Trump supporters, most prevalent in America’s heartland, believe the trend of political correctness has gone too far and that pressure from coastal intellectuals is subverting their own thoughts. Trump reinforces this by denigrating political correctness and praising his own supporters, who are so loyal, he maintains, that he could “stand in the middle of Fifth Avenue and shoot somebody and wouldn’t lose voters”.
They are reminiscent of Jackson’s voting base: inland voters who appreciated his “tell it like it is” personality and disdain for social niceties. Jackson was quoted as saying that he wished he had shot his chief political rival and hanged his vice president, and still retained overwhelming popular support.
#4: Offence to the establishment
Comments such as these offend the political establishment. Jackson alarmed Thomas Jefferson, who called him unfit, disrespectful, filled with rage, and dangerous. Subsequently, Jackson condemned political leaders as “demagogues”, and filled his cabinet with business-people who had no public service experience.
Donald Trump has a similar relationship with current Republican leadership – they find him dangerous, and “unelectable”. Polls report the general opinion that Trump would be an embarrassment as president – yet he still has a steadfast and growing pool of supporters.
Just like Jackson, Trump appeals principally to whites. The progress and security he champions are the progress and security of white people. He has declined to disavow the Ku Klux Klan, claimed Mexican immigrants bring drugs, crime, and rape into the US, and called his fans “passionate” when he hears they beat a homeless Hispanic man. He told a room of Jewish Republicans they understand him because he’s a negotiator like they are, re-tweeted white supremacists’ compliments – and all the while, maintains he’s “the least racist person you have ever met”.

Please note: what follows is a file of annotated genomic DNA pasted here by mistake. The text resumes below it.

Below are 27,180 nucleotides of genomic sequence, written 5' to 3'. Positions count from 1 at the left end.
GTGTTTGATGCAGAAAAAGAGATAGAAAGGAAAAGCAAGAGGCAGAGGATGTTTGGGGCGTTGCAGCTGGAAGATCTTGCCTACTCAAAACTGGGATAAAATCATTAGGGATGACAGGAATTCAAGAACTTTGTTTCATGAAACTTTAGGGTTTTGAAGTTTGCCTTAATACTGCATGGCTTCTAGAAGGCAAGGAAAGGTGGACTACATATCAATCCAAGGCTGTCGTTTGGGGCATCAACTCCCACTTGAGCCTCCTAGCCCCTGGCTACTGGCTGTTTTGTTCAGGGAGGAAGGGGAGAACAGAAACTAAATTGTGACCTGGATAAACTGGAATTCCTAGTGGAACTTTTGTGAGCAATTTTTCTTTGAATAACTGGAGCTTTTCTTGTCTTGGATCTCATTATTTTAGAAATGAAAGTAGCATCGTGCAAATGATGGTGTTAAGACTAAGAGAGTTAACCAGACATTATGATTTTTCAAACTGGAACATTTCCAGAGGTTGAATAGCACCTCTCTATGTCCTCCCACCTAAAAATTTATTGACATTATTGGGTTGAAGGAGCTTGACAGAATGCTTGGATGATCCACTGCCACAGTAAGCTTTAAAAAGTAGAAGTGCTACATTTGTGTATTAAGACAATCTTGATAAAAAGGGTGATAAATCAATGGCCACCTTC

Trump’s defence is understandable, because his is a special kind of racism. He doesn’t exactly hate African-Americans, latinos, or other non-whites; like Jackson, he simply doesn’t respect their rights. Minorities can live their lives as long as they don’t threaten the security of the white majority.
There may be no president in history that represents this notion better than Jackson, who signed the Indian Removal Act and announced with “pleasure” the “benevolent policy of the government” to resettle “Indians” far from white settlements.
These tribes were not threats in themselves, but were seen as a threat to white prosperity and security. Jackson thus ordered a forced removal of tribes to regions west of the Mississippi River, during which an estimated 4000 Cherokee and 3500 Creeks died. These events are collectively known as the Trail of Tears.
Some regard Jackson to be the father of the Democratic Party, which emerged during the political turmoil of his presidency. His treatment in 1824 galvanised his supporters, and propelled him to election in 1828 and re-election in 1832. When his vice-president, Martin Van Buren, was elected to succeed him, it was clear the Democrats and their common man appeal had staying power.
Whether Donald Trump will usher in a new era of American political development remains to be seen. There has been talk of changing nominating rules or negotiating the convention if Trump wins the most primary votes, something he remains on track to achieve. Trump could be denied a nomination he would have won according to the rules under which he entered the race. If it comes to that, Republicans should recall the events of 1824-1828 and ask themselves what they have to look forward to in 2020.